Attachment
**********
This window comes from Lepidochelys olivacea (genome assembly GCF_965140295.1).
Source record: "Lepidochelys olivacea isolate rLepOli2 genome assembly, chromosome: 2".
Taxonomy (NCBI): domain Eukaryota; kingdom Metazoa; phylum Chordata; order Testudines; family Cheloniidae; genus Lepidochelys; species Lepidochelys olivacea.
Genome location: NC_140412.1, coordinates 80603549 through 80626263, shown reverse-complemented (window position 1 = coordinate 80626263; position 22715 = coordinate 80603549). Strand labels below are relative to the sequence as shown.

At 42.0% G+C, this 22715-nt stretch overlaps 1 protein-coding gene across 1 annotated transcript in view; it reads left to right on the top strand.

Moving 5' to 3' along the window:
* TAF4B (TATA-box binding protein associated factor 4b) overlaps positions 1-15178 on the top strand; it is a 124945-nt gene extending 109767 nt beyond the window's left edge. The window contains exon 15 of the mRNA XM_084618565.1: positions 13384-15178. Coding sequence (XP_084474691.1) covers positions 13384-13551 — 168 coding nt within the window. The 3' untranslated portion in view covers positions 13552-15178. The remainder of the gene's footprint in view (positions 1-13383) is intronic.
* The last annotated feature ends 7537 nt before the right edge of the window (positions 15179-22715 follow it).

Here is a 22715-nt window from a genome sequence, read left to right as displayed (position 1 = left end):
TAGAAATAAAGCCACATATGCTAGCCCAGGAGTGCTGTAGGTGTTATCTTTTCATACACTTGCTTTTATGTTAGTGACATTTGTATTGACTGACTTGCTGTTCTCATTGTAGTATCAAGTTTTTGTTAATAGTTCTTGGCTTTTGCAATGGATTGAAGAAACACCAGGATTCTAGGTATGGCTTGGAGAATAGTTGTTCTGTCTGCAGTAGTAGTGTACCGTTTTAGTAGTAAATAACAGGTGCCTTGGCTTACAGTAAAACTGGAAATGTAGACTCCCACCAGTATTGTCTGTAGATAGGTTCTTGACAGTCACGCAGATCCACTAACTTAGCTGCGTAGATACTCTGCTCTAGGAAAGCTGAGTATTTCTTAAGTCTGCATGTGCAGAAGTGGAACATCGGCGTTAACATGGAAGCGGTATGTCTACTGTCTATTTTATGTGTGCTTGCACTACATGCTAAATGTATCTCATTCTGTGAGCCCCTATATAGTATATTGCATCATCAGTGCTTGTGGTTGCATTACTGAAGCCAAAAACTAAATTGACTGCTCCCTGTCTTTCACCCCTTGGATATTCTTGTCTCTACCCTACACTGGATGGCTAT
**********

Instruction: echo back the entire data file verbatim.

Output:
This window comes from Lepidochelys olivacea (genome assembly GCF_965140295.1).
Source record: "Lepidochelys olivacea isolate rLepOli2 genome assembly, chromosome: 2".
Taxonomy (NCBI): domain Eukaryota; kingdom Metazoa; phylum Chordata; order Testudines; family Cheloniidae; genus Lepidochelys; species Lepidochelys olivacea.
Genome location: NC_140412.1, coordinates 80603549 through 80626263, shown reverse-complemented (window position 1 = coordinate 80626263; position 22715 = coordinate 80603549). Strand labels below are relative to the sequence as shown.

At 42.0% G+C, this 22715-nt stretch overlaps 1 protein-coding gene across 1 annotated transcript in view; it reads left to right on the top strand.

Moving 5' to 3' along the window:
* TAF4B (TATA-box binding protein associated factor 4b) overlaps positions 1-15178 on the top strand; it is a 124945-nt gene extending 109767 nt beyond the window's left edge. The window contains exon 15 of the mRNA XM_084618565.1: positions 13384-15178. Coding sequence (XP_084474691.1) covers positions 13384-13551 — 168 coding nt within the window. The 3' untranslated portion in view covers positions 13552-15178. The remainder of the gene's footprint in view (positions 1-13383) is intronic.
* The last annotated feature ends 7537 nt before the right edge of the window (positions 15179-22715 follow it).

Here is a 22715-nt window from a genome sequence, read left to right as displayed (position 1 = left end):
TAGAAATAAAGCCACATATGCTAGCCCAGGAGTGCTGTAGGTGTTATCTTTTCATACACTTGCTTTTATGTTAGTGACATTTGTATTGACTGACTTGCTGTTCTCATTGTAGTATCAAGTTTTTGTTAATAGTTCTTGGCTTTTGCAATGGATTGAAGAAACACCAGGATTCTAGGTATGGCTTGGAGAATAGTTGTTCTGTCTGCAGTAGTAGTGTACCGTTTTAGTAGTAAATAACAGGTGCCTTGGCTTACAGTAAAACTGGAAATGTAGACTCCCACCAGTATTGTCTGTAGATAGGTTCTTGACAGTCACGCAGATCCACTAACTTAGCTGCGTAGATACTCTGCTCTAGGAAAGCTGAGTATTTCTTAAGTCTGCATGTGCAGAAGTGGAACATCGGCGTTAACATGGAAGCGGTATGTCTACTGTCTATTTTATGTGTGCTTGCACTACATGCTAAATGTATCTCATTCTGTGAGCCCCTATATAGTATATTGCATCATCAGTGCTTGTGGTTGCATTACTGAAGCCAAAAACTAAATTGACTGCTCCCTGTCTTTCACCCCTTGGATATTCTTGTCTCTACCCTACACTGGATGGCTAT